Education. The text-book used is Compayre's History of Pedagogy 
Course III. is a prerequisite. 

Psychology. — This course is designed to teach both the Elements anc 
Principles of Psychology. It include^ the subjects of habit, will, instinct 
attention, elaboration, sensation, and the nervous mechanism. Mental fact; 
are treated, as far as possible, from an experimental and analytical poin 
of view. James' Psychology, Briefer Course, is the text-book used. 

Civics. — This course includes a study of town, village, county, city 
State and national government. The text-books employed are McCleary': 
Civics and Karns' Government of Tennessee. 



MARYV1LLE COLLEGE. 



HISTORY. 

Maryville College was founded in 1819. It was born of the moral and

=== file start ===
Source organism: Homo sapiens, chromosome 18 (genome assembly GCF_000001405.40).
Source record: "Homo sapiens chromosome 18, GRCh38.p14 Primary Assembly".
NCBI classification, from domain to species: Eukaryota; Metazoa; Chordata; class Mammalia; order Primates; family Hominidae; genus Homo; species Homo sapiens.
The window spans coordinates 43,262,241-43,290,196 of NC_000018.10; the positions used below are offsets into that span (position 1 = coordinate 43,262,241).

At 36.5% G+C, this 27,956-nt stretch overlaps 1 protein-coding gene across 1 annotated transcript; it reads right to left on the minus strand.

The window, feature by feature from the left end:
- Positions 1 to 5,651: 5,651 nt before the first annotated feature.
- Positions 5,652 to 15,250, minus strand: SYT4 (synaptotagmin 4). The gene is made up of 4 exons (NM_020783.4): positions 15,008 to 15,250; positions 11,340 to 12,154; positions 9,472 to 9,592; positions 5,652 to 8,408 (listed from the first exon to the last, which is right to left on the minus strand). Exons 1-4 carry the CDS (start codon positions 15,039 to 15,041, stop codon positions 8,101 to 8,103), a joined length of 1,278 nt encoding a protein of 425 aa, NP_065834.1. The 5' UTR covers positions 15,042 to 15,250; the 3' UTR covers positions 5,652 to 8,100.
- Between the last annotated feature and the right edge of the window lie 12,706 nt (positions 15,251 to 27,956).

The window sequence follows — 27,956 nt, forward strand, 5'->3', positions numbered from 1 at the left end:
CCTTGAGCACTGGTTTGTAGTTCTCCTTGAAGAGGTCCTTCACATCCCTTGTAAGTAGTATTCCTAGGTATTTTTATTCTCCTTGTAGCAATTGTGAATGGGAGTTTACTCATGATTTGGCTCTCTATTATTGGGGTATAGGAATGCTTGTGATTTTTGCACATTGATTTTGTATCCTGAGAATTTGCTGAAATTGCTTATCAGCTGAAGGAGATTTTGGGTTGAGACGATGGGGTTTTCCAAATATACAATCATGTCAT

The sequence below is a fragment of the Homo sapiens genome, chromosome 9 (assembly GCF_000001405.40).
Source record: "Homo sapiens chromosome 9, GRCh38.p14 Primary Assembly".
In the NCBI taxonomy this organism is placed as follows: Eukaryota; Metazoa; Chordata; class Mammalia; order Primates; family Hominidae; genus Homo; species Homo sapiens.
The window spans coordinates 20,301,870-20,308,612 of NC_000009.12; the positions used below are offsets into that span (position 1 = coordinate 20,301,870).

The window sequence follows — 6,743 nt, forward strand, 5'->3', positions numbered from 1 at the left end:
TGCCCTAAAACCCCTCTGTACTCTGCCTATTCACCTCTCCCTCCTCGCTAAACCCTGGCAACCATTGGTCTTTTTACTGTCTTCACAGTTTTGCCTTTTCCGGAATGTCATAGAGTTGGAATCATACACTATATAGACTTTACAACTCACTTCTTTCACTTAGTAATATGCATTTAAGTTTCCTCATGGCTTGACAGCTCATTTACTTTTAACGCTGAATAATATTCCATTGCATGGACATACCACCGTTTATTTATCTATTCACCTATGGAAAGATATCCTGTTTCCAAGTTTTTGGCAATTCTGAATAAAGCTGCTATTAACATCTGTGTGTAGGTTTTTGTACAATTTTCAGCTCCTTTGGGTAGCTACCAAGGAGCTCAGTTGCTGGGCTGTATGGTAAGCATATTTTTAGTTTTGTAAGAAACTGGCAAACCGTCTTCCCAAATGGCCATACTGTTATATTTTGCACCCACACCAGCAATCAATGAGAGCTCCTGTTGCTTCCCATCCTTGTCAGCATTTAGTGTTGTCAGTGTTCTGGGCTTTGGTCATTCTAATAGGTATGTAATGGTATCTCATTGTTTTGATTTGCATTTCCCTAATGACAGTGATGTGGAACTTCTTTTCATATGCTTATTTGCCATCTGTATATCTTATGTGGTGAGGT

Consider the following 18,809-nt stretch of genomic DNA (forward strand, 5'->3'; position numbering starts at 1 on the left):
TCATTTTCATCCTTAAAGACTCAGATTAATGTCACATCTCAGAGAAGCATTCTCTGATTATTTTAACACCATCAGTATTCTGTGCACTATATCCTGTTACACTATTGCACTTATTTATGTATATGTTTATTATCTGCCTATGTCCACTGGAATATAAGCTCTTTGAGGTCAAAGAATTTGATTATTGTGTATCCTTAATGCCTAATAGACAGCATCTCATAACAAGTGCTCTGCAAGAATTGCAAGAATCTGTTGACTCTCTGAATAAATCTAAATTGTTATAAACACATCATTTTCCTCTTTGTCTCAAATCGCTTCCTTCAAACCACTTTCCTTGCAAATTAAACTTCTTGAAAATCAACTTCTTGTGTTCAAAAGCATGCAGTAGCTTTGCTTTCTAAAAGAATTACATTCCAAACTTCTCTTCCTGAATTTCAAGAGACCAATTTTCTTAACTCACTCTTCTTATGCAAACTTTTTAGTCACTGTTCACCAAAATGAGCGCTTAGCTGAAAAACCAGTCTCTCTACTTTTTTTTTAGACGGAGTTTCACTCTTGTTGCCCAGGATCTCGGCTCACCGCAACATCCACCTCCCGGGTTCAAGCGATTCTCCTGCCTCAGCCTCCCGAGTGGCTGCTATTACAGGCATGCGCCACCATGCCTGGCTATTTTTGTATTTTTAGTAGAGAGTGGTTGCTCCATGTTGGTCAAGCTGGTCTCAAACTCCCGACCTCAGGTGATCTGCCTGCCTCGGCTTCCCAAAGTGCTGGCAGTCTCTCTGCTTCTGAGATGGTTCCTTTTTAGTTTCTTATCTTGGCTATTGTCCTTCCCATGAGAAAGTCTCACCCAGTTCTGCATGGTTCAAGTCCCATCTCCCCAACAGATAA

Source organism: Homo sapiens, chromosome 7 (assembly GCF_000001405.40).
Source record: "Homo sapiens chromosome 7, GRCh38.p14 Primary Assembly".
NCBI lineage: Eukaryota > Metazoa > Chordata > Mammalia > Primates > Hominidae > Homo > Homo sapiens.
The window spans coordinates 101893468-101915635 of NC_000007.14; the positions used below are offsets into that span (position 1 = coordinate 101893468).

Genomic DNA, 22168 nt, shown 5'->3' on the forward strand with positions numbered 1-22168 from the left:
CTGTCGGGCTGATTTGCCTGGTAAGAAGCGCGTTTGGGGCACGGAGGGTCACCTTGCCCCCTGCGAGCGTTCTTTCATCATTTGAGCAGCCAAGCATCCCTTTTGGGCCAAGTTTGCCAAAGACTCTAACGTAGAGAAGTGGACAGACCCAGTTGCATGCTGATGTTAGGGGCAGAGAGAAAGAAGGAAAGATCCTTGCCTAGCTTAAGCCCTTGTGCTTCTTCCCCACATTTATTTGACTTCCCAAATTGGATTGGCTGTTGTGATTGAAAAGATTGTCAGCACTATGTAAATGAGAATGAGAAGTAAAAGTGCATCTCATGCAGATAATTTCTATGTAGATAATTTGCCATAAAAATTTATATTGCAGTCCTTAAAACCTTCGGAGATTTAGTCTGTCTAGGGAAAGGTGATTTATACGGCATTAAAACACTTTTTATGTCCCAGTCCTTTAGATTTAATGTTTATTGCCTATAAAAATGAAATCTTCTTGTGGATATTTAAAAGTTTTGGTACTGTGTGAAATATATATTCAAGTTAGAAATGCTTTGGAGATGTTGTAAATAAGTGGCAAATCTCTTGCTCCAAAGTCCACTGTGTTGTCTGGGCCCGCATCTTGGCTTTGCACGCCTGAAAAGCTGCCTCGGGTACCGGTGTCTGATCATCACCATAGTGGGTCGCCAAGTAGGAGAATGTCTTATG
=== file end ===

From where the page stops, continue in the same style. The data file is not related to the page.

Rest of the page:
spiritual needs of the earliest settlers of East Tennessee — chiefly Scotch- 
Irish Presbyterians — and was designed to educate for the ministry men 
who should be native to the soil. The grand motive of the founder may 
be stated in his own words : "Let the Directors and Managers of 
this Sacred Institution propose the glory oe God and the advance- 
ment 0E THAT KINGDOM PURCHASED BY THE BLOOD OE HlS ONLY BEGOTTEN 

Son as their SOLE object/' Inspired by such a motive, Rev. Isaac An- 
derson, D. D., gathered a class of five in the fall of 1819, and in prayer 
[and faith began the work of his life. In forty-two years the institution 
put one hundred and fifty men into the ministry. Its endowment, gath- 
ered by littles through all these years, was only sixteen thousand dollars. 

Then came the Civil War, and suspended the work of the institution